Up until the recent past, if a soldier was wounded in battle, he remained in the field where he had fallen without hope of rescue. Maybe a comrade would drag him to safety, but more likely he would remain there for days, hoping for aid (or, barring that, death). Not that ancients knew nothing of combat medicine. Alexander the Great had tourniquets applied to soldiers with bleeding extremity wounds. Stretchers made of wicker were used in medieval battles. Triage was used in the Napoleonic corps.
It was not until the Civil War that something like an ambulance service developed. Everything change in 1862 when Dr. Jonathan Letterman developed a three-tier evacuation system still used today. First was the field dressing station near the battlefield. The second was the field hospital (or MASH units). Finally a large hospital for those needing prolonged treatment.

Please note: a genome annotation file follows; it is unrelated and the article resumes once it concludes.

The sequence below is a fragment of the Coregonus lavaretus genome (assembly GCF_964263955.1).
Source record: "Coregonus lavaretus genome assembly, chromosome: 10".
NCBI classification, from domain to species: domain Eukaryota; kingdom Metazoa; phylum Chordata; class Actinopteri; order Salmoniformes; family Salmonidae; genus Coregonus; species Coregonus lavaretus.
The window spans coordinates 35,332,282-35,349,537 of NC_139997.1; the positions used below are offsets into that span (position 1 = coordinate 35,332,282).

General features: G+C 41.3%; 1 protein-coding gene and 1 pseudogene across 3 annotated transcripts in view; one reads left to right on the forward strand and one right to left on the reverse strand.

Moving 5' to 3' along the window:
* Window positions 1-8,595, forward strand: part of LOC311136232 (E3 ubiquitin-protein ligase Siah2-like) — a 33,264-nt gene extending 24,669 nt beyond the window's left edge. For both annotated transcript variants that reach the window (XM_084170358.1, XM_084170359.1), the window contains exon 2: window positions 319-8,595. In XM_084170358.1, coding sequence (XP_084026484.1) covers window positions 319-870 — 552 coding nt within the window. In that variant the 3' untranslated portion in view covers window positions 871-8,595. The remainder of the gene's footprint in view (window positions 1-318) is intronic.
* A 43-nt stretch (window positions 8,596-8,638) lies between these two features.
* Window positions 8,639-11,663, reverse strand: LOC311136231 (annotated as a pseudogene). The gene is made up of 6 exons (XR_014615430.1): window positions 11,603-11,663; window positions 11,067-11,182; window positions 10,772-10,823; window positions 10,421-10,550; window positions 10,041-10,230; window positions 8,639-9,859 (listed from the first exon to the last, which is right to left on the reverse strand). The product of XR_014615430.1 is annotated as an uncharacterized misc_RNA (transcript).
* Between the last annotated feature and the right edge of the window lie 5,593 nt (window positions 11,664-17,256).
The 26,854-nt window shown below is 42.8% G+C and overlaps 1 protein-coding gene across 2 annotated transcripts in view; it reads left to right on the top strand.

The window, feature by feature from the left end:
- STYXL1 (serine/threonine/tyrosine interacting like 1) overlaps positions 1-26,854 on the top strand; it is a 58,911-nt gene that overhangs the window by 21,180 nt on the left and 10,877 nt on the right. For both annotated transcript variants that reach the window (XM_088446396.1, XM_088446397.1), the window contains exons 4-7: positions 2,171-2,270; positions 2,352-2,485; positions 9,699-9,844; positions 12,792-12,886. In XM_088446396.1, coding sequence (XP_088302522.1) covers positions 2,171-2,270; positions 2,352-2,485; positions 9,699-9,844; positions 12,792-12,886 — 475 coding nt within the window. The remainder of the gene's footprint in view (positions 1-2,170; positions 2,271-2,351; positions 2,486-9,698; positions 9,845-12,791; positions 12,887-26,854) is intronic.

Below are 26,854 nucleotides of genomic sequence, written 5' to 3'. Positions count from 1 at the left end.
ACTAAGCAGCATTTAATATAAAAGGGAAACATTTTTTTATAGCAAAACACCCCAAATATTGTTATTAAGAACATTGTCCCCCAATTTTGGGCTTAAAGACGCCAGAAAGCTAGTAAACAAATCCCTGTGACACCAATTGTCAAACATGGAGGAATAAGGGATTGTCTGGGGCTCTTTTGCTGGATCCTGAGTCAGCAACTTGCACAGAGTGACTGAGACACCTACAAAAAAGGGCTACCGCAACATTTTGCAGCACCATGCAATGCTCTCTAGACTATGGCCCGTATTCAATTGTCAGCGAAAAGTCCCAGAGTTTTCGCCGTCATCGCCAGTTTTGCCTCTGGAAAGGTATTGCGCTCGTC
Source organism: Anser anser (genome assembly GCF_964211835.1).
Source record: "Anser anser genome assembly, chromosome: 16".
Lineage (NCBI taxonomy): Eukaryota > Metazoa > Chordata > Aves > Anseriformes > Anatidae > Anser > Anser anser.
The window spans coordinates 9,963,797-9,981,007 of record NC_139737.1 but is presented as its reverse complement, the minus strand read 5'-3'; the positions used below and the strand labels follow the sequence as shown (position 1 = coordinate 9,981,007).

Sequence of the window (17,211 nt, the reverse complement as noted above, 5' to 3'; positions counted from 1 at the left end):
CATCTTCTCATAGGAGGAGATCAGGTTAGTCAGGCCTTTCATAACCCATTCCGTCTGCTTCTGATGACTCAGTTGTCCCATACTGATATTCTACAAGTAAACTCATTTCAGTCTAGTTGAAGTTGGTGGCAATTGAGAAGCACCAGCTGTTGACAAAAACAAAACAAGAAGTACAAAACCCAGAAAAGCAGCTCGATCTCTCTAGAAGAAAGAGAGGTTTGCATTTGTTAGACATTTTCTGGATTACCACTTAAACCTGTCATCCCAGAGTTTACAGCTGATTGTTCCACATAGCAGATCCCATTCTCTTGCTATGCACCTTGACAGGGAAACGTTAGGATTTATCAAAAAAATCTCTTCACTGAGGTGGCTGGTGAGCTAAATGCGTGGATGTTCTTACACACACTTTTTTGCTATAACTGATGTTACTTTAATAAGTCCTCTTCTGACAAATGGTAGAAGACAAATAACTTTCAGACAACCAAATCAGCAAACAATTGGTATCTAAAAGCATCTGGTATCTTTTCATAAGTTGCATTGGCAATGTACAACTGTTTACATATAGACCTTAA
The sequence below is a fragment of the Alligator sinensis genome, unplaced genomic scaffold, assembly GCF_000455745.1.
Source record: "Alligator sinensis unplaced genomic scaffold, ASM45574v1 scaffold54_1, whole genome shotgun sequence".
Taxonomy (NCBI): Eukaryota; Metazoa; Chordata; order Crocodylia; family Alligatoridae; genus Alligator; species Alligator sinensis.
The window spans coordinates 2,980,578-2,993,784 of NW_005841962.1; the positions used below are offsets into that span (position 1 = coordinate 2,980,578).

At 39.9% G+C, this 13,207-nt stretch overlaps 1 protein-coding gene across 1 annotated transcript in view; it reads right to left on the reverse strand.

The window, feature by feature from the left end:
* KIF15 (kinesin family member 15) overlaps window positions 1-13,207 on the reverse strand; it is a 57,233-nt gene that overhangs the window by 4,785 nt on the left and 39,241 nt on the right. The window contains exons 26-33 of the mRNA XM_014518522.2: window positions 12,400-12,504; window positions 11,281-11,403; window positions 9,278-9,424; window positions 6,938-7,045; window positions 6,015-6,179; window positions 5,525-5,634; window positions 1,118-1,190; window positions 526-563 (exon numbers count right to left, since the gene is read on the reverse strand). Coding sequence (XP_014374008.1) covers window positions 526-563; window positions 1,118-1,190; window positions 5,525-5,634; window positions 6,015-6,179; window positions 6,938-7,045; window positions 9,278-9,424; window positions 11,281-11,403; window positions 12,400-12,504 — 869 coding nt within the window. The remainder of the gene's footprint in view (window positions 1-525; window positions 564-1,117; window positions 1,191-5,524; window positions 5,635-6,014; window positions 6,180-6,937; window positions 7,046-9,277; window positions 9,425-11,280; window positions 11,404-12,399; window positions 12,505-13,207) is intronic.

Today, death rates in battle have plummeted, thanks to the work of combat medics, who keep soldiers from dying at their most vulnerable time.